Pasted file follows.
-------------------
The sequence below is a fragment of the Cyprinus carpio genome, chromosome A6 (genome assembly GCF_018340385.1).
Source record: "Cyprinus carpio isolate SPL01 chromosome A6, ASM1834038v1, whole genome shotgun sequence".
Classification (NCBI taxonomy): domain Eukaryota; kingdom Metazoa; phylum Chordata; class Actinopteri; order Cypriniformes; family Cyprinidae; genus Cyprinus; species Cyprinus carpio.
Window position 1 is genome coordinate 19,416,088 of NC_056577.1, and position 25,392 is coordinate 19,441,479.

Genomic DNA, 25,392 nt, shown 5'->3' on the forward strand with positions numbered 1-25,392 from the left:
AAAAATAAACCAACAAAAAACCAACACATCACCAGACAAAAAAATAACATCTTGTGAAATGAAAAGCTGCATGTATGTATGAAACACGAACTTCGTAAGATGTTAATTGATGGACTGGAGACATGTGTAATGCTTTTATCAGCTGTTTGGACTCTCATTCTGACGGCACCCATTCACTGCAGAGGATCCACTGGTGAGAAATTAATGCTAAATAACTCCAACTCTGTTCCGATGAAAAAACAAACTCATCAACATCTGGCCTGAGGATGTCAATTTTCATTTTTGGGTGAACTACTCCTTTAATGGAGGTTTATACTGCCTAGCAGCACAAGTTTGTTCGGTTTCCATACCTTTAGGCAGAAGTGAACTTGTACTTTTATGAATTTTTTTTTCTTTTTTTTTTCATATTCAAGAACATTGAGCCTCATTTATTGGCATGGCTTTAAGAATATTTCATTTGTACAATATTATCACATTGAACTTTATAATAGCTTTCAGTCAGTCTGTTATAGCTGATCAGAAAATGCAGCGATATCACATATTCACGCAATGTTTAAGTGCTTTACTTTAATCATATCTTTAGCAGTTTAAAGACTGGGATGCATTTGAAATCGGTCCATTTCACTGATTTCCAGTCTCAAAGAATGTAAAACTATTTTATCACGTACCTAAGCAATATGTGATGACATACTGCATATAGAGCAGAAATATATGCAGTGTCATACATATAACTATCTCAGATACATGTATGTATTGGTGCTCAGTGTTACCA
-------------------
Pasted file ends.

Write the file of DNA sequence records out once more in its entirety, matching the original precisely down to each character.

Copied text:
The sequence below is a fragment of the Cyprinus carpio genome, chromosome A6 (genome assembly GCF_018340385.1).
Source record: "Cyprinus carpio isolate SPL01 chromosome A6, ASM1834038v1, whole genome shotgun sequence".
Classification (NCBI taxonomy): domain Eukaryota; kingdom Metazoa; phylum Chordata; class Actinopteri; order Cypriniformes; family Cyprinidae; genus Cyprinus; species Cyprinus carpio.
Window position 1 is genome coordinate 19,416,088 of NC_056577.1, and position 25,392 is coordinate 19,441,479.

Genomic DNA, 25,392 nt, shown 5'->3' on the forward strand with positions numbered 1-25,392 from the left:
AAAAATAAACCAACAAAAAACCAACACATCACCAGACAAAAAAATAACATCTTGTGAAATGAAAAGCTGCATGTATGTATGAAACACGAACTTCGTAAGATGTTAATTGATGGACTGGAGACATGTGTAATGCTTTTATCAGCTGTTTGGACTCTCATTCTGACGGCACCCATTCACTGCAGAGGATCCACTGGTGAGAAATTAATGCTAAATAACTCCAACTCTGTTCCGATGAAAAAACAAACTCATCAACATCTGGCCTGAGGATGTCAATTTTCATTTTTGGGTGAACTACTCCTTTAATGGAGGTTTATACTGCCTAGCAGCACAAGTTTGTTCGGTTTCCATACCTTTAGGCAGAAGTGAACTTGTACTTTTATGAATTTTTTTTTCTTTTTTTTTTCATATTCAAGAACATTGAGCCTCATTTATTGGCATGGCTTTAAGAATATTTCATTTGTACAATATTATCACATTGAACTTTATAATAGCTTTCAGTCAGTCTGTTATAGCTGATCAGAAAATGCAGCGATATCACATATTCACGCAATGTTTAAGTGCTTTACTTTAATCATATCTTTAGCAGTTTAAAGACTGGGATGCATTTGAAATCGGTCCATTTCACTGATTTCCAGTCTCAAAGAATGTAAAACTATTTTATCACGTACCTAAGCAATATGTGATGACATACTGCATATAGAGCAGAAATATATGCAGTGTCATACATATAACTATCTCAGATACATGTATGTATTGGTGCTCAGTGTTACCA